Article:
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Tobacco Companies Battle Tax Hikes In Three States

Tobacco companies are spending tens of millions of dollars to snuff out proposed tax hikes on the ballot in three states.

California’s Proposition 56 would boost the state’s tobacco tax to $2.87 per pack, while North Dakota’s Measure 4 would increase the state cigarette tax to $2.20 per pack. And Colorado’s tobacco tax would hit $2.60 per pack if voters OK Amendment 72.

The measures in California and North Dakota apply a proportional tax to purchases of smokeless electronic cigarettes. Colorado’s proposal exempts e-cigarettes entirely.

Tobacco tax supporters enjoy a popular advantage in their push - most people do not smoke. Tax opponents enjoy a financial edge. In California, tobacco interests – mainly Altria/Philip Morris USA and the RJ Reynolds Tobacco Co. – gave $67 million to oppose Proposition 56, while pro-56 health care groups and others have assembled a $30 million war chest.

In Colorado, opponents are outspending supporters of Amendment 72 by 5 to 1. And in North Dakota, supporters of Measure 4 had only $22,000 on hand this month, while opponents had amassed $3.6 million.

All three of the states – California, North Dakota and Colorado – now have state cigarette taxes that are well below the national average of $1.65 per pack. California levies a tax of 87 cents per pack; Colorado, 84 cents; and North Dakota, 44 cents.

Opponents see an inherent unfairness in placing the burden of funding general-interest government programs –  such as health care for low-income residents, veterans’ services and mental health care –  on the backs of a small minority of taxpayers. The tobacco tax measures are written by self-interested groups and don’t always ensure that funds will be used for their intended purposes, some taxpayer organizations said.

But data tallied by the Campaign for Tobacco-Free Kids shows most states that increase their cigarette taxes by 50 cents or more will see double-digit drops in cigarette sales as smokers kick the habit or smoke fewer cigarettes. And because a portion of tobacco taxes will go to health care programs in all three states, smokers will help to defray the costs of tobacco-related diseases, according to supporters.

The portion of the California and North Dakota measures that applies to e-cigarettes has drawn strong opposition from the American Vaping Association, a nonprofit advocacy group. Proposition 56 would impose an estimated 68 percent tax hike on liquid nicotine used in the battery-powered e-cigarettes, so a bottle that used to cost $20 would go up to $50.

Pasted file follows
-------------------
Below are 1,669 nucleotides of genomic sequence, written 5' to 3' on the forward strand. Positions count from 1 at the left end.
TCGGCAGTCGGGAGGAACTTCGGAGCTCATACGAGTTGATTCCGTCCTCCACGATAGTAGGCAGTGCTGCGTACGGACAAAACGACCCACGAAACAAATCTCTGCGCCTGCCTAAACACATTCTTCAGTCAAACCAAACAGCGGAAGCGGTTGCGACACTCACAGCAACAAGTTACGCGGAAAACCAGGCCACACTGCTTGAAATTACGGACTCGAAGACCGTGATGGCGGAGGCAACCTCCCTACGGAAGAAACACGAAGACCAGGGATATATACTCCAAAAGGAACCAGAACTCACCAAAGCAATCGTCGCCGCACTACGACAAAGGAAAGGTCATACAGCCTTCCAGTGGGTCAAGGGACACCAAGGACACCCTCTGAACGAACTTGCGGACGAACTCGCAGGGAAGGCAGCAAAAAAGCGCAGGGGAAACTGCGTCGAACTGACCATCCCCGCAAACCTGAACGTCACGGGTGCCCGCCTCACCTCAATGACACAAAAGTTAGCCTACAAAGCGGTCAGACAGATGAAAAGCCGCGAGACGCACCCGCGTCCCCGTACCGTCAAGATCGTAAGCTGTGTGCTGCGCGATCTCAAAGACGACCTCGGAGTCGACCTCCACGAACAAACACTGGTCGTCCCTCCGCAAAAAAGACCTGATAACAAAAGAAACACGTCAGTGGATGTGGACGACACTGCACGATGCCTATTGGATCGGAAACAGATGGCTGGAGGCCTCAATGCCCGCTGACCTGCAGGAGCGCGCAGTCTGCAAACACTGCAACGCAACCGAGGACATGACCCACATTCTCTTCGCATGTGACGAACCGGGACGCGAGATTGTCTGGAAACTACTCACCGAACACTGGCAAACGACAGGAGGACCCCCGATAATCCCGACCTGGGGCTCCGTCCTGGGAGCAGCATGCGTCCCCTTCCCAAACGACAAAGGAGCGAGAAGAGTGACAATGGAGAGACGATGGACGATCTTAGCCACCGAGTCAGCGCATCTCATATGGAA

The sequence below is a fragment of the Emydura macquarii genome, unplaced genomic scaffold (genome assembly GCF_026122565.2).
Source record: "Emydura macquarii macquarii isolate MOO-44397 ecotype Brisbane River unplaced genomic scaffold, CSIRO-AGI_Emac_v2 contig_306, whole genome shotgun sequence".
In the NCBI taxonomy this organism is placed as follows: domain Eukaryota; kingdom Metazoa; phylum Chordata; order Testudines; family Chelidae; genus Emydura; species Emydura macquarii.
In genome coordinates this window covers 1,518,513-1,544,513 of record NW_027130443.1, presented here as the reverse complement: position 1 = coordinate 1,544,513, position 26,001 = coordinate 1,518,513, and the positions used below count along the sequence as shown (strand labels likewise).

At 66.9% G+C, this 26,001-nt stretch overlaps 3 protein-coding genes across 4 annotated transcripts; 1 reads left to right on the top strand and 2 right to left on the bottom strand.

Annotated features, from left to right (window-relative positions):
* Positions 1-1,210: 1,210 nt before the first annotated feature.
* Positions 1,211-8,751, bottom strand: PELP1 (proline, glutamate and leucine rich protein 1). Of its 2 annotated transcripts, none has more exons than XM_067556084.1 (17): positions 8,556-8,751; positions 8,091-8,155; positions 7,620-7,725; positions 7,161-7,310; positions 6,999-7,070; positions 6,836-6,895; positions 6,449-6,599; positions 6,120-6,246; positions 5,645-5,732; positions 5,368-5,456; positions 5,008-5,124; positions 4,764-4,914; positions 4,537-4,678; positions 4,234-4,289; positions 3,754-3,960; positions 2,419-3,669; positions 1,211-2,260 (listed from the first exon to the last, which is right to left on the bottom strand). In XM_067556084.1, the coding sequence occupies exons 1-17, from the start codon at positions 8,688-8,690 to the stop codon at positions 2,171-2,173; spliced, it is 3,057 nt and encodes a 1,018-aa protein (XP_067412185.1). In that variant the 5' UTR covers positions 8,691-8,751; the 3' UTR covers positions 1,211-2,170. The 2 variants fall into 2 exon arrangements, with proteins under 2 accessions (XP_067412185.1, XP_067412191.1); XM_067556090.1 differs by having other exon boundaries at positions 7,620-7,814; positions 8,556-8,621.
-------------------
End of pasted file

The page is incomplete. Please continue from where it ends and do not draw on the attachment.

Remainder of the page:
“There’s a ton of e-cigarette resale stores in California,” Gregory Conley, president of the association, told AMI Newswire, “and a ton of manufacturers and wholesalers there.”

California has been the epicenter of the e-cigarette industry, even though it’s despised by the state’s policymakers, Conley said. If voters approve the tax, many in the industry will flee the state, leading to the loss of tens of thousands of jobs, he said.

Classifying e-cigarettes with cigarettes is also unfair, Conley said. Studies by the Royal College of Physicians in Britain have found that vaping is 95 percent less hazardous than cigarette smoking and that only one in five teens use nicotine while vaping, he said.

The "No on 56" campaign also claims that that 82 percent of the funds generated by California's tax increase would go to insurers, with no guarantee that the additional funds would lead to expanded health care for more people.

Tax increase supporters dispute that claim, arguing that increased funding will translate into more doctors being able to help low-income patients enrolled in the state’s version of Medicaid.

“Medicaid-managed care plans must spend 85 percent of the money they receive on patients,” Anthony Wright, executive director of Health Access California, told AMI. Wright’s group, which helped to draft the California measure, predicts the increased health care funding will result in more clinic doctors and better service for low-income patients.

Other health-related arguments have been advanced by supporters of the measure in Colorado. The funds will help the state augment tobacco education programs, dissuade young people from taking up the habit and fund treatments and research for tobacco-related diseases, along with support for some veterans services and mental health services, they said.

In North Dakota, where tobacco sales make up 38 percent of all transactions at convenience stores, opponents of Measure 4 raised concerns about the measure’s passage on the local retail economy.

“The higher tax could cause a decline in taxable cigarette sales in North Dakota as people look for alternatives to avoid the higher tax, such as purchases across state lines or buying cigarettes on the Internet or from Native American reservations,” a “No on Measure 4” fact sheet said.